Toothache referred from heart disease and lung cancer via the vagus nerve

Gen Dent. Jan-Feb 2010;58(1):e2-5.

Abstract

New epidemiologic evidence suggests that referred craniofacial pain in coronary heart disease is more common than previously believed. Current medical reports suggest that in addition to coronary disease, thoracic disorders such as aortic dissection, pericarditis, and lung cancer can cause referred craniofacial pain. Recent physiologic evidence from animals and humans suggests that the vagus nerve mediates this referral of cardiac pain to the maxillofacial region. This article discusses the critical role of the dentist in patient education and recognition of referred head and neck pain in thoracic disease, in relation to the need for prompt medical treatment for these life-threatening conditions.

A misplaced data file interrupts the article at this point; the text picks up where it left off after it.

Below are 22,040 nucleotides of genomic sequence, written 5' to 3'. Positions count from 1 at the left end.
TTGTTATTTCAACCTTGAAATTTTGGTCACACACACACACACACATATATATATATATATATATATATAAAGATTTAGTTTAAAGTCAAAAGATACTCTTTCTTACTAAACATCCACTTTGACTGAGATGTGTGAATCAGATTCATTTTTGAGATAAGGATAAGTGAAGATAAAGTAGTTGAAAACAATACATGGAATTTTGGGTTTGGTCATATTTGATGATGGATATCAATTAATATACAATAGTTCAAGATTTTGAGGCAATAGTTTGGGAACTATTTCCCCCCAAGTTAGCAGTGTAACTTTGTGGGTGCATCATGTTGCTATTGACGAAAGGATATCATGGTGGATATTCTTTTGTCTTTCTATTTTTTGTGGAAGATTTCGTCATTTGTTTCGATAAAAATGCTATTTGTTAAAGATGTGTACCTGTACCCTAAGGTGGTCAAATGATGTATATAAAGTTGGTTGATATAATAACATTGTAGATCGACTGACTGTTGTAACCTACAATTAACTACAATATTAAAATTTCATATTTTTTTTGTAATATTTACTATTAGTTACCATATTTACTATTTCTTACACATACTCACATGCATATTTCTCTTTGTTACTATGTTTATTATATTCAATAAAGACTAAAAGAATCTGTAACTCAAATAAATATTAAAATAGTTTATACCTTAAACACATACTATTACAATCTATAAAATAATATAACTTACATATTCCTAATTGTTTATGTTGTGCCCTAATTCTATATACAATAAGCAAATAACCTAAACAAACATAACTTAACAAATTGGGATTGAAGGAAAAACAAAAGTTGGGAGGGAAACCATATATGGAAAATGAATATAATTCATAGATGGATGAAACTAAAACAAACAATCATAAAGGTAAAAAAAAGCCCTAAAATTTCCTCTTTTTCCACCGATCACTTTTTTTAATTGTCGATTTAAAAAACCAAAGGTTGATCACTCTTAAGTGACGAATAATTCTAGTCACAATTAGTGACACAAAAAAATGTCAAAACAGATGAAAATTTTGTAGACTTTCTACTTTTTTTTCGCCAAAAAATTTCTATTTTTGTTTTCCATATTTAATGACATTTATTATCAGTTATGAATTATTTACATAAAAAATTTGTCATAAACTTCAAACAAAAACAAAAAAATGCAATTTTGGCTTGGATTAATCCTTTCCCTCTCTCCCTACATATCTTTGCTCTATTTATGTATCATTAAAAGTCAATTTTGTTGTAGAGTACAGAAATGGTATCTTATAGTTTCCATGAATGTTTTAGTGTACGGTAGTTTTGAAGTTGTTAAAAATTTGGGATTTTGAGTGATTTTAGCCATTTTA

MeSH terms

  • Angina Pectoris / diagnosis
  • Dentists
  • Emergency Treatment
  • Heart Diseases / complications*
  • Heart Diseases / diagnosis
  • Humans
  • Lung Neoplasms / complications*
  • Lung Neoplasms / diagnosis
  • Myocardial Ischemia / diagnosis
  • Pain, Referred / etiology*
  • Pain, Referred / physiopathology
  • Patient Education as Topic
  • Toothache / etiology*
  • Toothache / physiopathology
  • Vagus Nerve / physiopathology*